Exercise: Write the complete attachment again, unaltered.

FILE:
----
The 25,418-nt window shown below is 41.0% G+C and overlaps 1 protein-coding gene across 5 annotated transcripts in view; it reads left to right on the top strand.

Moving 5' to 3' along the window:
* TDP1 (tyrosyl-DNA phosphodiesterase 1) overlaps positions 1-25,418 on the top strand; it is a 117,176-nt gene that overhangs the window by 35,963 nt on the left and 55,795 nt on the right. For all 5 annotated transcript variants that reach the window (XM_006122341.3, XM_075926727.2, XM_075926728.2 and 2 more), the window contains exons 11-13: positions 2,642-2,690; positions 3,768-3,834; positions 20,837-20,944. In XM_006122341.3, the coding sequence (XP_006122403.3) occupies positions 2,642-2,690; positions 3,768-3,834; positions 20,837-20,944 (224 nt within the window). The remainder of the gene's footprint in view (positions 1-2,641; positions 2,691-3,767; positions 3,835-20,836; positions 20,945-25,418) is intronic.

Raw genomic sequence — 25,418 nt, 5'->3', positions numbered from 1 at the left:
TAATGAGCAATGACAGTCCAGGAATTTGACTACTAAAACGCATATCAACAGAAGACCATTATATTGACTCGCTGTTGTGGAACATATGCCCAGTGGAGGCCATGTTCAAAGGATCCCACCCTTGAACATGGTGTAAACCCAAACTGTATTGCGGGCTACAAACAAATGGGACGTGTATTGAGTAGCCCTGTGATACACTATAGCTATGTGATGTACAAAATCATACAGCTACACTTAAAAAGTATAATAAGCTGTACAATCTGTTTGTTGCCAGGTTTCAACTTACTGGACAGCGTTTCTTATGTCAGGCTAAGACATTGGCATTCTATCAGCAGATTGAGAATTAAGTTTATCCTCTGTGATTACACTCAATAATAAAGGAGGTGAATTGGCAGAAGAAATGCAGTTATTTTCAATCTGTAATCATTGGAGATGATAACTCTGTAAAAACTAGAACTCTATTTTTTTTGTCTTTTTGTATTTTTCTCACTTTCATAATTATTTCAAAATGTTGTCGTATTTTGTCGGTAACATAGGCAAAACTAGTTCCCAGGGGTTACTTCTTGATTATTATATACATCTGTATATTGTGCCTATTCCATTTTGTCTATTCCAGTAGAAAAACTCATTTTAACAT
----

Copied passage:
The 25,418-nt window shown below is 41.0% G+C and overlaps 1 protein-coding gene across 5 annotated transcripts in view; it reads left to right on the top strand.

Moving 5' to 3' along the window:
* TDP1 (tyrosyl-DNA phosphodiesterase 1) overlaps positions 1-25,418 on the top strand; it is a 117,176-nt gene that overhangs the window by 35,963 nt on the left and 55,795 nt on the right. For all 5 annotated transcript variants that reach the window (XM_006122341.3, XM_075926727.2, XM_075926728.2 and 2 more), the window contains exons 11-13: positions 2,642-2,690; positions 3,768-3,834; positions 20,837-20,944. In XM_006122341.3, the coding sequence (XP_006122403.3) occupies positions 2,642-2,690; positions 3,768-3,834; positions 20,837-20,944 (224 nt within the window). The remainder of the gene's footprint in view (positions 1-2,641; positions 2,691-3,767; positions 3,835-20,836; positions 20,945-25,418) is intronic.

Raw genomic sequence — 25,418 nt, 5'->3', positions numbered from 1 at the left:
TAATGAGCAATGACAGTCCAGGAATTTGACTACTAAAACGCATATCAACAGAAGACCATTATATTGACTCGCTGTTGTGGAACATATGCCCAGTGGAGGCCATGTTCAAAGGATCCCACCCTTGAACATGGTGTAAACCCAAACTGTATTGCGGGCTACAAACAAATGGGACGTGTATTGAGTAGCCCTGTGATACACTATAGCTATGTGATGTACAAAATCATACAGCTACACTTAAAAAGTATAATAAGCTGTACAATCTGTTTGTTGCCAGGTTTCAACTTACTGGACAGCGTTTCTTATGTCAGGCTAAGACATTGGCATTCTATCAGCAGATTGAGAATTAAGTTTATCCTCTGTGATTACACTCAATAATAAAGGAGGTGAATTGGCAGAAGAAATGCAGTTATTTTCAATCTGTAATCATTGGAGATGATAACTCTGTAAAAACTAGAACTCTATTTTTTTTGTCTTTTTGTATTTTTCTCACTTTCATAATTATTTCAAAATGTTGTCGTATTTTGTCGGTAACATAGGCAAAACTAGTTCCCAGGGGTTACTTCTTGATTATTATATACATCTGTATATTGTGCCTATTCCATTTTGTCTATTCCAGTAGAAAAACTCATTTTAACAT